• Bathing and brushing routine: Create a bathing and brushing routine that suits your Great Pyrenees’ needs. Some owners find that bathing every other week works well, while others prefer once every six weeks. Remember not to over-bathe, as it can strip their coat of natural oils.
  • Address varying grooming needs: Keep in mind that the intensity of grooming may vary depending on factors like breed, location, and time of year. Adjust your grooming routine accordingly to meet these specific needs.

Address barking tendencies through training and redirection

To successfully address barking tendencies in a Great Pyrenees, I’ve found that training and redirection techniques can be effective. Here are some tips to help with this:

  1. Use positive reinforcement: Reward your Great Pyrenees with treats and praise when they are quiet and calm. This will reinforce the behavior you want to see.
  2. Teach an alternative behavior: Instead of barking excessively, teach your Great Pyrenees a command like “quiet” or “enough”. When they start barking, use the command and reward them when they stop.
  3. Provide mental stimulation: Boredom can contribute to excessive barking, so make sure your Great Pyrenees has plenty of toys and activities to keep them occupied.
  4. Avoid reinforcing the barking: If your Great Pyrenees starts barking for attention or out of excitement, avoid giving them any attention until they are calm. This teaches them that barking won’t get them what they want.
  5. Seek professional help if needed: If your Great Pyrenees continues to have persistent barking issues, it may be helpful to consult a professional dog trainer or behaviorist for additional guidance and support.

Create a comfortable and secure indoor living environment

To create a comfortable and secure indoor living environment for a Great Pyrenees, there are several things to keep in mind:

  • Provide a cozy and designated sleeping area where your Great Pyrenees can rest peacefully. They enjoy having their own space to retreat to when they need some quiet time.
  • Make sure the indoor areas are safe and secure. Great Pyrenees have a tendency to wander or escape if they feel insecure or bored. Ensure that doors, windows, and fences are properly secured to prevent any potential escape attempts.
  • Set up a predictable routine for your Great Pyrenees. They thrive on consistency and appreciate knowing what to expect throughout the day. By establishing regular feeding times, exercise routines, and quiet time periods, you can help create a calm and orderly environment for them.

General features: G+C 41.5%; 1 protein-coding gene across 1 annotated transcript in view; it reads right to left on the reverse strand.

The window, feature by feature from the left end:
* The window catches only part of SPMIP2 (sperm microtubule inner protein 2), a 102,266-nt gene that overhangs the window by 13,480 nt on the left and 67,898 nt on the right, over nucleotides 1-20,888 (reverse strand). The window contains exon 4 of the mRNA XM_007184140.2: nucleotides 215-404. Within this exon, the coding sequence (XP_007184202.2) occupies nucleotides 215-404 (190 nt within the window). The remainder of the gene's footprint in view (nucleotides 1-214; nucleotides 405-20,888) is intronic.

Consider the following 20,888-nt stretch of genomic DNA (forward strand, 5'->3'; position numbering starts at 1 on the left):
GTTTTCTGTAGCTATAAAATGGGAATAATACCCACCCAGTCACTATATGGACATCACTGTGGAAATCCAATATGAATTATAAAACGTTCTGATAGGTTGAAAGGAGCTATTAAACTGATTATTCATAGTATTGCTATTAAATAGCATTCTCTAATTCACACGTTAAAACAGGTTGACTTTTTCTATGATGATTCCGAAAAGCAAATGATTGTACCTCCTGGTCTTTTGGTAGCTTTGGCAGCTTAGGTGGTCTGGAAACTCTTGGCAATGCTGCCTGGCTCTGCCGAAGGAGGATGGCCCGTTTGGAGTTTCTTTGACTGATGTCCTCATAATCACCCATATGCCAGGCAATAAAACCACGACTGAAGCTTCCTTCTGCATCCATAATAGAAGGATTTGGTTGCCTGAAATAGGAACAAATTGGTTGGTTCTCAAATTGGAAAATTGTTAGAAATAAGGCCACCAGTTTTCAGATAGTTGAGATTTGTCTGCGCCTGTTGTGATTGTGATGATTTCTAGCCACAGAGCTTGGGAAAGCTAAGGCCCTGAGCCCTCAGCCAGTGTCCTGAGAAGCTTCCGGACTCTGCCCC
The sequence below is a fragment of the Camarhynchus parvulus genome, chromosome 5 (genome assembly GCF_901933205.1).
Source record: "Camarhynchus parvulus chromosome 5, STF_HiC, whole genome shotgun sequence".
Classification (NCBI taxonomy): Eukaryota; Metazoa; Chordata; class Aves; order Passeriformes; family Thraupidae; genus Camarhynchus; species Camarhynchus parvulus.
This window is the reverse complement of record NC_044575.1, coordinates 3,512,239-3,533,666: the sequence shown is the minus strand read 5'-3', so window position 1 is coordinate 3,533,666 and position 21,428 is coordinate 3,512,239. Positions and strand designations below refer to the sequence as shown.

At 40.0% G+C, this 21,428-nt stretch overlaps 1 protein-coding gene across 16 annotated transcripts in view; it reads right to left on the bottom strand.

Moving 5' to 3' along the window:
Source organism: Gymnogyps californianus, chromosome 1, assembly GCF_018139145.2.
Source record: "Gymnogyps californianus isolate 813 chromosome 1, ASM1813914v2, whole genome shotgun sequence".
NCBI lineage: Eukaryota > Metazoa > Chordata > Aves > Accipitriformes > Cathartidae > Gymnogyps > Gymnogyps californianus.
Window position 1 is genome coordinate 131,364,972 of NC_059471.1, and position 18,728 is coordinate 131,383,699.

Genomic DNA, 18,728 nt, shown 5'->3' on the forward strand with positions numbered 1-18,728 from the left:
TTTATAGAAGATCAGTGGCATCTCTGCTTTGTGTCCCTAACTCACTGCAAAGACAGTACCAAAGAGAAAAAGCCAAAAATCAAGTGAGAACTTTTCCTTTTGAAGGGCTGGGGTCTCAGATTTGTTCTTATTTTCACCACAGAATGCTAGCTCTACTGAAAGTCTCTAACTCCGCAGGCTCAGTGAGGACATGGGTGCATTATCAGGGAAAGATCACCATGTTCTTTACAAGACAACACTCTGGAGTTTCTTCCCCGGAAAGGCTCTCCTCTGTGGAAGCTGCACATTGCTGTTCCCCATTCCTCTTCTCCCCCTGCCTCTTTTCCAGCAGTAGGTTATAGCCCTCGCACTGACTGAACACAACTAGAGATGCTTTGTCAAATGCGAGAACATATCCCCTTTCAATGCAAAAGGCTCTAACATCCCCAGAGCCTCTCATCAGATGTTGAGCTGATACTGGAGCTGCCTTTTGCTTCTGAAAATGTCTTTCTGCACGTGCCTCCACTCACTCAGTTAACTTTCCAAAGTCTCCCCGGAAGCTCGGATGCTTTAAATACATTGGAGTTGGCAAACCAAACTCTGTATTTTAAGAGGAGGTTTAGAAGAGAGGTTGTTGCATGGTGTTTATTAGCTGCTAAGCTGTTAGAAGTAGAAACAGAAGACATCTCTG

• Joining family lifestyle: Since they love companionship, make sure someone is around most of the time to provide them with attention and affection. Also involving them in family activities helps them bond with the family members better.


In conclusion, Great Pyrenees can indeed be house dogs. Despite common myths about their size and exercise needs, they can adapt well to indoor living as long as their physical and mental stimulation requirements are met.

With proper training, socialization, and grooming, Great Pyrenees can thrive in a house environment and make loyal, loving companions for families.


1. Can a Great Pyrenees be kept as a house dog?

Yes, Great Pyrenees can be kept as house dogs, but they require ample space indoors and regular exercise to keep them happy and healthy.

2. Are Great Pyrenees good with children?

Yes, with proper socialization and training, Great Pyrenees can be gentle and protective companions for children.

3. Do Great Pyrenees bark a lot?

Yes, Great Pyrenees are known to be vocal dogs and may bark to alert their owners of potential threats or changes in their environment.

4. Do Great Pyrenees shed a lot of fur?

Yes, Great Pyrenees have thick double coats that shed seasonally and require regular grooming sessions to manage their shedding.

5. Are Great Pyrenees easy to train?

No, due to their independent nature, training a Great Pyrenees may require patience and consistency along with positive reinforcement methods.